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Antipsychotic Combination Strategies in Bipolar Disorder:

Optimal management of bipolar disorder (BD) includes the careful selection and regular ingestion of appropriate medication to stabilize mood. Unfortunately, between 40% and 50% of patients with BD in routine clinical settings take breaks or forget to take their medication or even discontinue the drug altogether.1-3 Treatment nonadherence is associated with mood relapse, hospitalization, and suicide.4,5

Adequate adherence can be defined as the taking of the minimum amount of medication required to achieve acceptable control of symptoms and to prevent relapse to an extent that is mutually agreed on by the patient and the clinician. This definition underscores the need for a collaborative treatment approach that takes into account the nature and severity of the illness, associated comorbidities, the patient’s response to medication (including adverse effects and perceived benefits), and patient preference.6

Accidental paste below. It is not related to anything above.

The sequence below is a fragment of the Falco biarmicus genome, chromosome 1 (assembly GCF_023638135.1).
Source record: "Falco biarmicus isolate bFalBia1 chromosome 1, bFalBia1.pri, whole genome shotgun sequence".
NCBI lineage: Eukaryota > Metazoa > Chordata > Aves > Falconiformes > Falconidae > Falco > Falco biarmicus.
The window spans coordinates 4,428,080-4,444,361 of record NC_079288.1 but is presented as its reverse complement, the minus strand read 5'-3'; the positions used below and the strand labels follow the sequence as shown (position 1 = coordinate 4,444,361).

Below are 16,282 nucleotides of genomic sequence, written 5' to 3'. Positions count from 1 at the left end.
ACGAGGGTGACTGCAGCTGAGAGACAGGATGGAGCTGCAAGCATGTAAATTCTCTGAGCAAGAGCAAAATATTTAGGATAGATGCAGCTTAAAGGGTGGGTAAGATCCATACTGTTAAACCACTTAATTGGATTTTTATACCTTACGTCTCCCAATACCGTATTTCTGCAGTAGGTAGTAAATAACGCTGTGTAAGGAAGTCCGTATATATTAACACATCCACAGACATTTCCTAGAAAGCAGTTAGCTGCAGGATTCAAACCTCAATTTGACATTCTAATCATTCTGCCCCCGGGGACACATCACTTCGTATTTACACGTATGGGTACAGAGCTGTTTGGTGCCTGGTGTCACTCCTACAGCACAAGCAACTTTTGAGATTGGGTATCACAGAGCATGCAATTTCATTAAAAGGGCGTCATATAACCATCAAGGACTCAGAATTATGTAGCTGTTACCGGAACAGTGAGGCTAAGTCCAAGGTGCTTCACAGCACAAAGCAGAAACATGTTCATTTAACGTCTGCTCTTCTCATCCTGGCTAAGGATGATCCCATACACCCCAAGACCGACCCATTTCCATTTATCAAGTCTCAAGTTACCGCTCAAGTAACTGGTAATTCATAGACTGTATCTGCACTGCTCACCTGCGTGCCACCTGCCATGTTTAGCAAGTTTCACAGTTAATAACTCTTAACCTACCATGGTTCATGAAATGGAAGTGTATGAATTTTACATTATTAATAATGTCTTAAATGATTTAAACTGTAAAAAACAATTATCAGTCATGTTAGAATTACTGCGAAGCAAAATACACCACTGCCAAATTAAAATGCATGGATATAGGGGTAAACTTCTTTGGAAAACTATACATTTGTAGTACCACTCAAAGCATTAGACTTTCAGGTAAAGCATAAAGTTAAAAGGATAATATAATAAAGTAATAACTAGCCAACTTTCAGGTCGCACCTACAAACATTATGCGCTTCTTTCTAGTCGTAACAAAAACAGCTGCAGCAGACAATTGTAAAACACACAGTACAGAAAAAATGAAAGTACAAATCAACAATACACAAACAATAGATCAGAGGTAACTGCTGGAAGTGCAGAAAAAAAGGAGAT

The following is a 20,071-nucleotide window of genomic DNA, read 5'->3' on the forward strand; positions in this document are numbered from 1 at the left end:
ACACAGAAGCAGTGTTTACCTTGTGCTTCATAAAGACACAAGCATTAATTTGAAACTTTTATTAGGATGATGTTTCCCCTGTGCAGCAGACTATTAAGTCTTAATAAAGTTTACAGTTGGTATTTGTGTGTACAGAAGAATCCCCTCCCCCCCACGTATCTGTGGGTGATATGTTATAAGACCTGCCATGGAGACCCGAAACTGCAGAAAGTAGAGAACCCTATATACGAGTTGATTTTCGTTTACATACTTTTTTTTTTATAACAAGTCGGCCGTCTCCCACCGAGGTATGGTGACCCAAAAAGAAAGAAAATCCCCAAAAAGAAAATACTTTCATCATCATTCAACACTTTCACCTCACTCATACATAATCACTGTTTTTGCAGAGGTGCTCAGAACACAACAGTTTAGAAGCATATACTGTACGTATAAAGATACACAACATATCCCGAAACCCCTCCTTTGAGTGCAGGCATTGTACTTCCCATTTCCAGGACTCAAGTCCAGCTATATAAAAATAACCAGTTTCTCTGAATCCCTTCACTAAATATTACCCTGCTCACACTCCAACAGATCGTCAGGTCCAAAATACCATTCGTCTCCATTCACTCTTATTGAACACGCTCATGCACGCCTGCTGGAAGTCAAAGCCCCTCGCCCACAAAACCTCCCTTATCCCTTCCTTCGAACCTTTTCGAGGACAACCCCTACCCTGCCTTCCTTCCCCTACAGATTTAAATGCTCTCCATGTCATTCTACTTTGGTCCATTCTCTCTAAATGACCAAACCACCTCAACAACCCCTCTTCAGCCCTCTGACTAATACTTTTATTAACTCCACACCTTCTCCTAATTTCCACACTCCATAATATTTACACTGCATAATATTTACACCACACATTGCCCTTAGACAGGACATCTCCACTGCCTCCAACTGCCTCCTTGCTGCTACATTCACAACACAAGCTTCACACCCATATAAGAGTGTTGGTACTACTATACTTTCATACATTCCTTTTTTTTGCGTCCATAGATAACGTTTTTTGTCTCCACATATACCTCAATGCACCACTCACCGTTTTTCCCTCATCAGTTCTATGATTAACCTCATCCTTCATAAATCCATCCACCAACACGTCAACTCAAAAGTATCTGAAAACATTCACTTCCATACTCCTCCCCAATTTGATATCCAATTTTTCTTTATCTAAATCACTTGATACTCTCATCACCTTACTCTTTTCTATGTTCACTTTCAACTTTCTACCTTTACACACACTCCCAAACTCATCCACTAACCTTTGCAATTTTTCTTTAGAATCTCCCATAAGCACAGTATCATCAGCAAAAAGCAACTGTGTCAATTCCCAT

One of the challenges in addressing the issue of nonadherence is that there are a variety of ways to measure adherence, all of which have limitations (Table). Various studies have defined a working concept of what constitutes clinically relevant nonadherence, including serum drug levels (for drugs in which serum levels might be typically monitored), categorical stratification (ie, missing a specific percentage of prescribed medication), medication refill frequencies, and combined/composite definitions.3,7

For full article, please visit:
http://www.psychiatrictimes.com/bipolar-disorder/article/10168/1401937

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